Mavita - Square dancer and One Room School Teacher

  6. #31
    Senior Member GiGi's Avatar
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    Zig zag them together to make a whole. I have never had any problem doing it this way. Tks. GiGi

  7. #32
    Super Member Peckish's Avatar
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    Quote Originally Posted by mme3924 View Post
    This is what I've done, too. I figure if they are quilted, they aren't going anywhere. But reading all these posts just now made me quake until I got to yours. I figured I had been making a big boo-boo, even though I've used this patched together batting only in wall hangings or other small pieces.
    We are not alone! I have several quilting friends who also do it this way. Not a single one of us has ever had a problem.

  8. #33
    Super Member patdesign's Avatar
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    I use scraps even on big quilts, BUT I use the seaming tape, love tthat stuff, always get a nice flat seam.
    Pat
    pat design

  9. #34
    Senior Member Letty's Avatar
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    I do the same

  10. #35
    Power Poster solstice3's Avatar
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    I LOVE the tape used to fuse scraps together. But then I still zig-zag them together a lot of the time.

  11. #36
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    Thanks, Ladies, for all the good ideas.

  12. #37
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    As some of the other QB members have pointed out, cutting a straight line on the batting, then using a zigzag stitch to stitch them together has worked well for me for several years, and it's particularly quick and easy to do, especially for smaller quilts.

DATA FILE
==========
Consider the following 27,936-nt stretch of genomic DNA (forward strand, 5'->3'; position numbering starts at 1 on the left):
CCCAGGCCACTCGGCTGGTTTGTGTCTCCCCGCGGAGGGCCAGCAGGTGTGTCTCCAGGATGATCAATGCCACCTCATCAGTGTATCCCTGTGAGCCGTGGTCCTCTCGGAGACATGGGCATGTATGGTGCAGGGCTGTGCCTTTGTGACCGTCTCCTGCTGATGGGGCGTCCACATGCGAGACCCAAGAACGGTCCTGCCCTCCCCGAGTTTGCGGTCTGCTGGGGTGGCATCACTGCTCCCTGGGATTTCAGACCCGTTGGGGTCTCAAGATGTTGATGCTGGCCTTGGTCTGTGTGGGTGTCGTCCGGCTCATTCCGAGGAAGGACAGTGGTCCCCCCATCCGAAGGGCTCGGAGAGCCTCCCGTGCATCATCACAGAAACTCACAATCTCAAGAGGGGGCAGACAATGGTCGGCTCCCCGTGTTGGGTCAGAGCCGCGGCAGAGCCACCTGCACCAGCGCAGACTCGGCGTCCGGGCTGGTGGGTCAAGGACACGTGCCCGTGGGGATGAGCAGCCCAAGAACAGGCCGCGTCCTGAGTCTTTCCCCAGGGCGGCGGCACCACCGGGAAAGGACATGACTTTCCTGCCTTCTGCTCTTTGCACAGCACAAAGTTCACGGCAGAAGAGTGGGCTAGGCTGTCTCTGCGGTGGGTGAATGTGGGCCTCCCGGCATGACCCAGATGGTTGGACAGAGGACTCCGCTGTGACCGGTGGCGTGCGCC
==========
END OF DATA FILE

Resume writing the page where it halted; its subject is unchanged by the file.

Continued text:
13. #38
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    My favorite batting is Warm and Natural - zig zagging my pieces together is how I found out there is a right side & a wrong side to batting!! I make sure I have the same sides together when I join them to avoid a really wavy "seam".

  14. #39
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    If you have the running zig zag stitch it works really well. I piece batting this way all the time. It works great.

  15. #40
    Super Member Girlfriend's Avatar
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    Quote Originally Posted by Holice View Post
    I cut the edges so they butt easily and Use a wide zig zag to sew together.
    This is how my LA told me to do it. It does work!

  16. #41
    Super Member maryel's Avatar
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    Quote Originally Posted by Holice View Post
    I cut the edges so they butt easily and Use a wide zig zag to sew together.
    I do the same, it works great!

  17. #42
    Junior Member Karenowc's Avatar
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    that's a great idea. I sew some of my leftover lengths together to make the batting larger. I'm going to try the squares.
    I butt mine up against each other and use a zig zag.
    Karen in CA
    Babylock Ellisimo, Babylock Enlighten Serger, Janome 6600, Janome 760 for travel